Xiao Wang, CEO and Boundless Immigration co-founder, adds that, at some point, America needs to reconcile who it wants to be as a country.
“Barring or kicking out the best and brightest around the world who have studied in our schools and wish to establish their lives in this country is a direct way to hurt our companies and economy,” he says.
Raymond Lahoud, a partner with and chair of Norris McLaughlin’s Immigration Law practice, says his firm is advising clients to consider a couple of options to adapt to this change in workforce availability. One is to double down on efforts to find U.S.-based workers or other H-1B visa holders already in the country who may have lost their jobs due to the pandemic. The other option is to “think creatively” about how to reclassify the employees who can’t get the H-1B through another visa type, like the TN and E visas, for example.
“We’ve been helping several corporate clients with that approach,” he says.
Turning to the healthcare industry, arguably the second most-affected industry, Yova Borovska, a healthcare immigration attorney at Buchan Ingersoll & Rooney, says while the executive order provides for certain discretionary exceptions when the entry will be in the “national interest,” it’s uncertain what the process, timeline and standard to apply for such an exception would be.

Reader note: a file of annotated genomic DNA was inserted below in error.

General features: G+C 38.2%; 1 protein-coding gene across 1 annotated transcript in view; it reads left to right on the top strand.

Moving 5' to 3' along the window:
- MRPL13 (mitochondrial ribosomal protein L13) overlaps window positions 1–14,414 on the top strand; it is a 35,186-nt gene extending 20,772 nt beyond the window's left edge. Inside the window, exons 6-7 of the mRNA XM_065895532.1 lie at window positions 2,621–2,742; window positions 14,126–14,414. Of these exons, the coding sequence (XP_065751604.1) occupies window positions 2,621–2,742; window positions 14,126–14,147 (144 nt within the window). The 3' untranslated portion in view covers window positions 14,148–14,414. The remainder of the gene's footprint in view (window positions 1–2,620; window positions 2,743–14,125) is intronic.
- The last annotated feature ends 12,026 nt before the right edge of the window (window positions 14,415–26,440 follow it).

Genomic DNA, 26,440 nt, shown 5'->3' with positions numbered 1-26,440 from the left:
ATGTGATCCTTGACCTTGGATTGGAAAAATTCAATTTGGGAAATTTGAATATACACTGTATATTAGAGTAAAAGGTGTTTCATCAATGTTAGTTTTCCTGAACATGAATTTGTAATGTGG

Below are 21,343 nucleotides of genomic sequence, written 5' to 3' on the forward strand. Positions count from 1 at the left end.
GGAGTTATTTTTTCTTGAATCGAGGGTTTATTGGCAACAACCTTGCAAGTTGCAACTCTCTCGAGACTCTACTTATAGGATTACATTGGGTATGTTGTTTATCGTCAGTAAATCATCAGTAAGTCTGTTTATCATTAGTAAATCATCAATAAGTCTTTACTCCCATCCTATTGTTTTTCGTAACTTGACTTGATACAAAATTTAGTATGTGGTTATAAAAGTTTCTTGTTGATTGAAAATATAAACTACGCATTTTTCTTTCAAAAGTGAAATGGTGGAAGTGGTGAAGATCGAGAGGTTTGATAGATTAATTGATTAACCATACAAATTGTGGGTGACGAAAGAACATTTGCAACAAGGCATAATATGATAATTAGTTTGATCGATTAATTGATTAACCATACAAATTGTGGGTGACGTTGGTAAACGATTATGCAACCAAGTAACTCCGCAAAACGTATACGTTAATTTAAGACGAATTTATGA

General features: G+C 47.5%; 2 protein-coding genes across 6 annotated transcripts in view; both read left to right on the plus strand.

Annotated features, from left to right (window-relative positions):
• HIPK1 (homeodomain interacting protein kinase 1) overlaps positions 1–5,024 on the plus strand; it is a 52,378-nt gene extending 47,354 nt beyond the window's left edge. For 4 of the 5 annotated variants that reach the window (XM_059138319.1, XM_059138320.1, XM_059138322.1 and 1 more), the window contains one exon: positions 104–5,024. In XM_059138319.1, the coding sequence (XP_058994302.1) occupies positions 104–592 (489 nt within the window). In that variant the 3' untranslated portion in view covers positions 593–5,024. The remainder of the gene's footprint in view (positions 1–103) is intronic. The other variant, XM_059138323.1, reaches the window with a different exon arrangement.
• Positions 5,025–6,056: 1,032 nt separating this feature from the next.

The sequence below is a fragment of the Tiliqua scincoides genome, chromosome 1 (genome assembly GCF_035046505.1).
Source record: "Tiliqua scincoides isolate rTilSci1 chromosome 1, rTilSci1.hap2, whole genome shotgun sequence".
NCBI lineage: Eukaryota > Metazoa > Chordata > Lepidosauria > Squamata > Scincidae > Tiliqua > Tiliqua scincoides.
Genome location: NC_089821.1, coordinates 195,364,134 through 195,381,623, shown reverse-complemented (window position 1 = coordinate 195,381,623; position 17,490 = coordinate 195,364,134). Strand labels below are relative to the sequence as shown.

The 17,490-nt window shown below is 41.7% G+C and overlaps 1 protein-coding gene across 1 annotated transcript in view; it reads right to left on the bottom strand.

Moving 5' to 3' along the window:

Borovska has seen firsthand that non-U.S. citizens applying for H-1B visas as medical residents, fellows or physicians are still being denied access into the country even after making “compelling arguments” that they’re planning to assist with COVID-19.
“As the volume of COVID-19 cases continue to rise across the U.S.–and should USCIS continue to deny H-1B visas for healthcare workers on the frontlines–hospitals could be facing an upcoming staffing crisis,” Borovska says.
While Borovska says there is no clear way yet to quantify the potential damage, healthcare employers can plan ahead for delays in their new-hire start dates and come up with ways to mitigate this internally by shifting workloads.
“They can also explore alternatives to the suspended categories,” she says. For example, some healthcare workers may, in some cases, qualify under the O-1 category designed for individuals with extraordinary ability.
Vince Cordova, a partner at Mercer, says virtual assignments and remote work opportunities for transfers and new hires could be solutions for employers to help offset potential loss of talent without the H-1B and other related visa holders. Also, he adds, organizations should have a framework for workplace flexibility that enhances the employee-value proposition and incorporates an employee development and career-growth perspective.
Additionally, organizations might need to rely more heavily on digital collaboration. As a result, they may have to explore new technologies that might be more appropriate for their current and future working environment.
“Just as important, affected employers should consider how they can build employees’ digital capabilities so they can put these technologies to better use on a daily basis,” Cordova says.